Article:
George Orwell’s allegorical farmyard story made waves when it was published in 1945. It’s a cutting and deeply effective critique of Stalinism, and it’s the kind of book that stays with you for years after you’ve read it. I know, because when I dropped in to see Australian Theatre for Young People’s adapted stage performance of the story, I was struck with exactly how many lines and references I remembered. It’s a powerful work that clings to your memory.
Director Netta Yaschin has been faithful both to the text and its growing challenge of uncomfortable truth in her production, which she also adapted from the original Orwell text. This strong ensemble work is adequately animalistic and devastatingly human, and not half as chaotic as you might expect a stage full of pigs and cows and horses to be. The characterisation is deft with the suggestion, rather than literal interpretation, of animal traits — a dog’s excited high-energy movement, a stallion’s strength of presence — and this ensures that, when the animals need to erupt in a cacophony of animal sounds and traits, like the ‘battle of the cowshed’, it’s downright powerful.
There’s a curious rhythm to the dialogue, which is still in its native narrative form from the book. It’s easy to fall into the habit of hearing characters describe their own actions and then segue into their spoken dialogue. It’s almost soothing, actually, to be told a story so directly, and it helps to build the tension of the play.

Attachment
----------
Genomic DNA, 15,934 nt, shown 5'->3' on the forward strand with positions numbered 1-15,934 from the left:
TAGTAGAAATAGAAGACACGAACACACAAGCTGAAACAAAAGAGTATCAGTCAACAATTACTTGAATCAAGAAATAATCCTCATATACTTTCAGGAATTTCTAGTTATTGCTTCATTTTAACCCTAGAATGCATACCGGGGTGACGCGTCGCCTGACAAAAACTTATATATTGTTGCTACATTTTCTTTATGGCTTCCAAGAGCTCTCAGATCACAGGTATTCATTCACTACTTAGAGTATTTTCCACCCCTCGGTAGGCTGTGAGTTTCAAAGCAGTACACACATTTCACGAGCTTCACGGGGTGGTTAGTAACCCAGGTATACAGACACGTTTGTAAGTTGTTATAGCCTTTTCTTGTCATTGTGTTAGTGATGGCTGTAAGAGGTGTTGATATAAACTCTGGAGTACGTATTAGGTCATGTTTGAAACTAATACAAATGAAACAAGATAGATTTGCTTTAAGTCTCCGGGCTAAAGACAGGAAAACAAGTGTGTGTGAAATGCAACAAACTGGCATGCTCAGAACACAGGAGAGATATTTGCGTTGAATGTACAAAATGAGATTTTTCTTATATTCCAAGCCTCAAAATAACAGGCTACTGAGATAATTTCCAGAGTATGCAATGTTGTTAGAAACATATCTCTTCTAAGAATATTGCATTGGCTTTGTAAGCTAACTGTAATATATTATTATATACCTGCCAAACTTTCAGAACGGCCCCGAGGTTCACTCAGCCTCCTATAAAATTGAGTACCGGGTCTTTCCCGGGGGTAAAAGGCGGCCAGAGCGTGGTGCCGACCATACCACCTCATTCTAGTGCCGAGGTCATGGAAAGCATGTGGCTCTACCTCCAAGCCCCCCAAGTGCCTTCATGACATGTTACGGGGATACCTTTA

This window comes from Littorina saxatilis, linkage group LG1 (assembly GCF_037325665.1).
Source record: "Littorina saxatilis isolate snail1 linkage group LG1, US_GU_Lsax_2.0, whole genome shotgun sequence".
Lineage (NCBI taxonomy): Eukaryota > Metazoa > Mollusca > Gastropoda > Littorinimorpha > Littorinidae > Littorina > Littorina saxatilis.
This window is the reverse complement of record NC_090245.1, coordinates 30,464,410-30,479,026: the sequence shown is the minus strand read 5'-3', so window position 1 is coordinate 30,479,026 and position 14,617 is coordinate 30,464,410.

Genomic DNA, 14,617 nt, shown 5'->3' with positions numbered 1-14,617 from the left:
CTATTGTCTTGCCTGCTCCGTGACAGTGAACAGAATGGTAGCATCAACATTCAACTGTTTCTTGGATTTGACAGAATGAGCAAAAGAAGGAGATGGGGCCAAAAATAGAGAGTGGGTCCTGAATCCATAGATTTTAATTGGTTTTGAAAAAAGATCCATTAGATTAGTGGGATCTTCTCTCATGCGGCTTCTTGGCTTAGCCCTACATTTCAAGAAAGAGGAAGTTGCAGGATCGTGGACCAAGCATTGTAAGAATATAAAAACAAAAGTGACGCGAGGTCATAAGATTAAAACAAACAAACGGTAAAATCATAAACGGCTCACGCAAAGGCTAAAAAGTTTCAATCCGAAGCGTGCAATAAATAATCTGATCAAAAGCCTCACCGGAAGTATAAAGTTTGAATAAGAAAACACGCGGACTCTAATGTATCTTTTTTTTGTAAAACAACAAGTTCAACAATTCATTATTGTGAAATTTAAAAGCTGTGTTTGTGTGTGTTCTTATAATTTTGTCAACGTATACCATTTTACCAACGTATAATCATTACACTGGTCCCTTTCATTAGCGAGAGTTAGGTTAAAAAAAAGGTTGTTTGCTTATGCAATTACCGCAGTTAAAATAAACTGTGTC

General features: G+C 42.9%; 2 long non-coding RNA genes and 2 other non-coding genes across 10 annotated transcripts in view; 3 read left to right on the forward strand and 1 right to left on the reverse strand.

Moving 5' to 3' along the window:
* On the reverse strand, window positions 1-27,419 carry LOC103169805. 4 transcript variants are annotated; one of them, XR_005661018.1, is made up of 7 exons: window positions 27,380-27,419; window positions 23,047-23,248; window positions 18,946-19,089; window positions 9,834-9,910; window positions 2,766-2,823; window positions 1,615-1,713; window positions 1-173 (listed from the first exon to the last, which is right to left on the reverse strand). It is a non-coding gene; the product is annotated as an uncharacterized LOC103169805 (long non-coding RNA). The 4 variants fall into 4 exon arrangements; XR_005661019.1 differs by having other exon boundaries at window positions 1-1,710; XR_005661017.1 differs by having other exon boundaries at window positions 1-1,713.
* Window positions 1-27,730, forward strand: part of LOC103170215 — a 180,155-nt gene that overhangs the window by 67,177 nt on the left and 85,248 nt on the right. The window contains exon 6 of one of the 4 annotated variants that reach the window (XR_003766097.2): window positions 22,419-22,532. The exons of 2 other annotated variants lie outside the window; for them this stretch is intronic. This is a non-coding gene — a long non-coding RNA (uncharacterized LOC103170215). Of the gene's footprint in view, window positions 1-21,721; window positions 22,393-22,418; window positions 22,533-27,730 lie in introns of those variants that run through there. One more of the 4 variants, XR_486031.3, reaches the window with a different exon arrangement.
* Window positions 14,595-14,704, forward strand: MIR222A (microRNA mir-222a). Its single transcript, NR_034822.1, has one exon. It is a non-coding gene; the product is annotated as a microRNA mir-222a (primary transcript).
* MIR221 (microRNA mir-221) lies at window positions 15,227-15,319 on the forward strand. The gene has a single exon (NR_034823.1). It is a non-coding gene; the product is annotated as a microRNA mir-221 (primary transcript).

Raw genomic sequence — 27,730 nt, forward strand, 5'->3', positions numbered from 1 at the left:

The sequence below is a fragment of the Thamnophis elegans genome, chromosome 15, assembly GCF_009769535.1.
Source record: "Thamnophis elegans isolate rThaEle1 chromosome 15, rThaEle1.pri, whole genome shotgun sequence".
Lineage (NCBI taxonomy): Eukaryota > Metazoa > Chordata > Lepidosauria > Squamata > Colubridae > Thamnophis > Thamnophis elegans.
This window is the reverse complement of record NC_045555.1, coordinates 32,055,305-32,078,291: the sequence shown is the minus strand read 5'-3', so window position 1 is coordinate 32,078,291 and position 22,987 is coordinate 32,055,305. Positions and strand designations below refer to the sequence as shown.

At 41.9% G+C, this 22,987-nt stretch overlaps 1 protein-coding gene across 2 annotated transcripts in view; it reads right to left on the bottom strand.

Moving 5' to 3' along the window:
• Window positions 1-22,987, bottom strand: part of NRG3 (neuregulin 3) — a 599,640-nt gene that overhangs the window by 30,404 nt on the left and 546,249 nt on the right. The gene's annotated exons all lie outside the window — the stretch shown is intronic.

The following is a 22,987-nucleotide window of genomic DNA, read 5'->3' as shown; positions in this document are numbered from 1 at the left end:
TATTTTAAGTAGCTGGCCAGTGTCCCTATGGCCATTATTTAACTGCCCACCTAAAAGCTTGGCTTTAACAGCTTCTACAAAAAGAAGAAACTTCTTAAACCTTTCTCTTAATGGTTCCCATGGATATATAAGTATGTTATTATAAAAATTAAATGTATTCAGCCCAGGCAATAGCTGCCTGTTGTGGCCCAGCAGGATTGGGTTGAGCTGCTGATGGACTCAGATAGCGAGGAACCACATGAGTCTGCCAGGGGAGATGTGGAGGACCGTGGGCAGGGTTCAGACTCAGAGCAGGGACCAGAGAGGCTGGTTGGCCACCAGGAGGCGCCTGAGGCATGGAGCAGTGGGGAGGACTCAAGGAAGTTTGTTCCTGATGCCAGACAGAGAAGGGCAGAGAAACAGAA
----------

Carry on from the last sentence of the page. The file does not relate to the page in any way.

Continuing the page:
And it is tense. From the joyful revolution when the animals oust the human owners of the farm to the growing malevolence of the new regime, the tension in this production builds until it simply cannot any longer. It’s an insistent, insidious kind of atmosphere that is deftly handled with clever theatrical devices (thanks to the design team featuring Dylan James Tonkin, Danielle O’Keefe, and Nicholas Rayment) – like the Communist red light that couples so starkly with bloodshed and the starkness of the staging, which provides no visual distraction from anything but the story; this tightens the audience focus. You really can’t look away. You’re not supposed to.
What’s fascinating about atyp is that their actors are as a unit game, brave, and skilful – and they support each other in the spirit of ensemble. This not an easy work to tackle nor simple roles to play, but the relative ease of presence onstage and embrace by these actors of their animal roles is quite remarkable. Anyone interested in the future of Australian theatre should be keeping an eye firmly trained on youth theatre; anyone interested in the future of Australian Theatre should be watching atyp.
There’s a week left of performances of Animal Farm. Go and see it.